What is Ebola hemorrhagic fever?
Ebola virus disease (EVD)or Ebola haemorrhagic fever is a severe and often deadly illness in humans, caused by the Ebola virus. The disease has high mortality rate, killing upto 90% of people who are infected.
The ongoing 2014 West Africa Ebola outbreak is considered to be the largest and longest outbreak ever recorded of Ebola, killing at least 932 people and infecting more than 1,700 till date since March in Sierra Leone, Guinea, Nigeria and Liberia.
Hence, the World Health Organisation (WHO) on 8 August, 2014 declared the killer Ebola epidemic ravaging parts of West Africa an international health emergency.
EVD is caused by infection with a virus of the family Filoviridae, genus Ebolavirus. While there are five identified sub-species of Ebolavirus, four viruses cause disease in humans. They are Bundibugyo virus (BDBV), Ebola virus (EBOV), Sudan virus (SUDV), Taï Forest virus (TAFV).
The fifth virus, Reston virus (RESTV), is not considered to be disease-causing in humans.
According to WHO, EVD first appeared in 1976 in two simultaneous outbreaks, in Nzara, Sudan, and in Yambuku, Democratic Republic of Congo. The latter was in a village situated near the Ebola River from which the disease takes its name.
How does it spread?
It is still unclear how Ebola spreads. However, it is believed that the first pateint becomes infected through contact with an infected animal's body fluids.
Human-to-human transmission can occur through direct contact with blood, organs or other body fluids of infected people or exposure to objects such as needles and syringes that have been contaminated with infected secretions.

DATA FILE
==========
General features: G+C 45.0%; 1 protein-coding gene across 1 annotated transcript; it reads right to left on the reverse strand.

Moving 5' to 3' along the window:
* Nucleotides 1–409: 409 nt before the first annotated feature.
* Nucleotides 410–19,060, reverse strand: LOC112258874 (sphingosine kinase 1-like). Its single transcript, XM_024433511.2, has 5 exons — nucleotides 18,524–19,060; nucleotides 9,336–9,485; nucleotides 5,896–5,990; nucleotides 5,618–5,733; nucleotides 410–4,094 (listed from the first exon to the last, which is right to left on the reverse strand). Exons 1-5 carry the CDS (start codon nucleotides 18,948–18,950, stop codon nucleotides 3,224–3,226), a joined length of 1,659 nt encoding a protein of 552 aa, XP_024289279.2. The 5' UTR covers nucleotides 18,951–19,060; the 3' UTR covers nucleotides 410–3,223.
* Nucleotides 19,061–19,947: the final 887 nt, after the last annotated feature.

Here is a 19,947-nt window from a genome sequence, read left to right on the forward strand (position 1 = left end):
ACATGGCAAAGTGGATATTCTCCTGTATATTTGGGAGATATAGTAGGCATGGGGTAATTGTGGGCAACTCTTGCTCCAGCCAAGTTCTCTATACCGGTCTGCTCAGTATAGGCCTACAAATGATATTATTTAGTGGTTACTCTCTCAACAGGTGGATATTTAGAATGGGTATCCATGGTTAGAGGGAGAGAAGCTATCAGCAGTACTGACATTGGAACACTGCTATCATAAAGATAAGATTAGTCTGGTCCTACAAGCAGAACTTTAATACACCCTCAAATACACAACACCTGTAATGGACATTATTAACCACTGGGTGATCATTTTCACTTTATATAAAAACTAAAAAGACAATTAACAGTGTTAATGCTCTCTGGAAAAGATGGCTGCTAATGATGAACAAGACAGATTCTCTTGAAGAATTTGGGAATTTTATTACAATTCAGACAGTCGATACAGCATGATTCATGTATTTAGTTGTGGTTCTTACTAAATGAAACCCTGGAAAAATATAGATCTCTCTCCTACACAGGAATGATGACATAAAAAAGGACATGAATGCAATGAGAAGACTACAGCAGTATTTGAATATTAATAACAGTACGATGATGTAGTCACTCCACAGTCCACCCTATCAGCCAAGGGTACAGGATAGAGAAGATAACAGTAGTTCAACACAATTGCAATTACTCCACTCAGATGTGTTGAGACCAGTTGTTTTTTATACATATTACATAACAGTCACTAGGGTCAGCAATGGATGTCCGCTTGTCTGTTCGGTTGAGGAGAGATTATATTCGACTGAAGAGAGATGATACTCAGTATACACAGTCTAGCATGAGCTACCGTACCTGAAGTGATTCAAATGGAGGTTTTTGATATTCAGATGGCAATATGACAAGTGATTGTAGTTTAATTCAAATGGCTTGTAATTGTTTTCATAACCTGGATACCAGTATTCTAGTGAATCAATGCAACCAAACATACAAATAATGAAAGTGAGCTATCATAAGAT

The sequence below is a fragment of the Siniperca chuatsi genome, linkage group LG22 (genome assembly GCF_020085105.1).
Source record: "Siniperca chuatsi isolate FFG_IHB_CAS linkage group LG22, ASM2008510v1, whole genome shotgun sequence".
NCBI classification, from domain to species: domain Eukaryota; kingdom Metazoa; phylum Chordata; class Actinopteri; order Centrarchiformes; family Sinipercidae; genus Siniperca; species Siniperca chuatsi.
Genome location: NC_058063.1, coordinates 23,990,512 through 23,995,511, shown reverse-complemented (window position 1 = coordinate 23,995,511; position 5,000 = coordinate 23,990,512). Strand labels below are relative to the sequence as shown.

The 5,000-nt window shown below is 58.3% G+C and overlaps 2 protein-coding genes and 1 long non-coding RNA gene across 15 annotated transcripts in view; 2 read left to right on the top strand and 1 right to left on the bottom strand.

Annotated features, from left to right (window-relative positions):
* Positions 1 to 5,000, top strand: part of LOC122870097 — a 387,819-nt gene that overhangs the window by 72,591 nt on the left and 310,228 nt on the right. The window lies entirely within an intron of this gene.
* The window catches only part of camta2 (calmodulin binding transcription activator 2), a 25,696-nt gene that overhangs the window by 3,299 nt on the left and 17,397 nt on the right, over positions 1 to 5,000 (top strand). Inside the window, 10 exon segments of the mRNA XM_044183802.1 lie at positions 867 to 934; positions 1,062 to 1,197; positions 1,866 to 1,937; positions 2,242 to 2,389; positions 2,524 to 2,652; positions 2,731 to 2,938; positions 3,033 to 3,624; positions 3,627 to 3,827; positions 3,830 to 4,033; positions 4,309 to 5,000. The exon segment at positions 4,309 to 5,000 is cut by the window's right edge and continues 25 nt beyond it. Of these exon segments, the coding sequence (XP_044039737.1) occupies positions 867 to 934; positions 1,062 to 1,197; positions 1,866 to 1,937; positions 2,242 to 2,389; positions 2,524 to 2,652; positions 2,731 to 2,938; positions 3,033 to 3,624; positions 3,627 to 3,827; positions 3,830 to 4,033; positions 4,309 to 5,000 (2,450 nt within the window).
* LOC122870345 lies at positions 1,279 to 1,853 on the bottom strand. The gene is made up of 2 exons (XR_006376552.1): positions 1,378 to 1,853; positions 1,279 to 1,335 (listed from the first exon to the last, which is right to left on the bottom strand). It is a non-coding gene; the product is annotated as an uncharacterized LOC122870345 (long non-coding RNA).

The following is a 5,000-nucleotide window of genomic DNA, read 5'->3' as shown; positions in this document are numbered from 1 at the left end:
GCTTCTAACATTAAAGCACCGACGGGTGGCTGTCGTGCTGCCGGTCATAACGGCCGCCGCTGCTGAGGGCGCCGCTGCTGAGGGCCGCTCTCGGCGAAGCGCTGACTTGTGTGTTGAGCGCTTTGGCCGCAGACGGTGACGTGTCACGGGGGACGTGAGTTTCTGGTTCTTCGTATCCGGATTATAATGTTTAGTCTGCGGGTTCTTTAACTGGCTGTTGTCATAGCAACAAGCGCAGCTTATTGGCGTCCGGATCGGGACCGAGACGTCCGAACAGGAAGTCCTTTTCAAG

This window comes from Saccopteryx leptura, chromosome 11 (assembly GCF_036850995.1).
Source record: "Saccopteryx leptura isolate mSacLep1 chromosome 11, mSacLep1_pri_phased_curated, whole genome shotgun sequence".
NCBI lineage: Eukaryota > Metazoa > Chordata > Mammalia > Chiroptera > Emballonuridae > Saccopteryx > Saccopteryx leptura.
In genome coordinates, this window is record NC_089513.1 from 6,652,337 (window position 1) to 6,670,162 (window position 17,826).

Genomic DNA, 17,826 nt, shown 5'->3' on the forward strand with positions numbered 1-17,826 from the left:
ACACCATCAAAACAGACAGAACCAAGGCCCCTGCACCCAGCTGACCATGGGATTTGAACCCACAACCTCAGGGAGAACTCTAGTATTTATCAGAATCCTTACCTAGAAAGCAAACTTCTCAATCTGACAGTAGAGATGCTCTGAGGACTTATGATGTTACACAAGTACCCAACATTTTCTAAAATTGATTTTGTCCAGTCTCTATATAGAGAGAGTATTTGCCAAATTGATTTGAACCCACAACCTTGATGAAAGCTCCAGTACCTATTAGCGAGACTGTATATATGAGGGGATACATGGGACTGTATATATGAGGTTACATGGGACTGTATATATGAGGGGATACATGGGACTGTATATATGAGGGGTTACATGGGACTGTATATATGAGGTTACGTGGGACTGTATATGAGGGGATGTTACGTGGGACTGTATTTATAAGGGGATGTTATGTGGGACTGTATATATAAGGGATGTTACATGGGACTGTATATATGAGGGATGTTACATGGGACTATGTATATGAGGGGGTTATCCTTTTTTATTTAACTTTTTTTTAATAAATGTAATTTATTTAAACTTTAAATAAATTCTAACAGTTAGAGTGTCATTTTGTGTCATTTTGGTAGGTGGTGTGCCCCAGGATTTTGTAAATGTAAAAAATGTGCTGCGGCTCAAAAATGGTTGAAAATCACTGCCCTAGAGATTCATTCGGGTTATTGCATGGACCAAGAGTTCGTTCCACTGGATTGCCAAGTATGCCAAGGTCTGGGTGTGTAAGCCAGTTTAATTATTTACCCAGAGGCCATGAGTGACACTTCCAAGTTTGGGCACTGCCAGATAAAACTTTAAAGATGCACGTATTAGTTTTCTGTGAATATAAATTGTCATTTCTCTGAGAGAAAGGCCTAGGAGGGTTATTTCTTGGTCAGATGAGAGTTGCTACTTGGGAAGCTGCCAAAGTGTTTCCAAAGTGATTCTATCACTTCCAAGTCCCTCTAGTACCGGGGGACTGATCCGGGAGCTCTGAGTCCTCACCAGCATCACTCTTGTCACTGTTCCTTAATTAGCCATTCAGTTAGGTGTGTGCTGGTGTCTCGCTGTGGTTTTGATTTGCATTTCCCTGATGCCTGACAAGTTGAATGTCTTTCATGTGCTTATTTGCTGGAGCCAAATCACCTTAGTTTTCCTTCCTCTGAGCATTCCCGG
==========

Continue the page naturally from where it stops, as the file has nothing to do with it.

Ebola can also be transmitted from men who have recovered from the disease through semen as it is infectious for up to 7 weeks.
Infected dead bodies can spread Ebola as they are still infectious. So mourners who have direct contact with the body of deceased person can also get the disease.
Who is most at risk?
Health-care workers who do not wear appropriate protective clothing and family members who are in close contact with infected people or deceased patients.
Signs and symptoms:
Symptoms may occur between 2 and 21 days after contracting the infection. Common signs of Ebola include:
Muscle, abdominal and joint pain
Vomit or cough up blood
Difficulty in breathing and swallowing
Bleeding inside and outside the body
Currently there is no vaccine available for humans. But the infection can be controlled through the use of recommended protective measures such as:
Avoid contacting infected blood or secretions, including from those who are dead .
Using standard precautions for all patients in the healthcare setting.
Sterilizing equipment, and wearing protective clothing including masks, gloves, gowns and goggles.
Washing your hands with soaps or detergents.
Disinfecting your surroundings.
Isolate people who have Ebola symptoms.
Culling of infected animals, with close supervision of burial or incineration of carcasses.
Yet, not travelling to the areas or countries where the virus is found is the best way to avoid Ebola.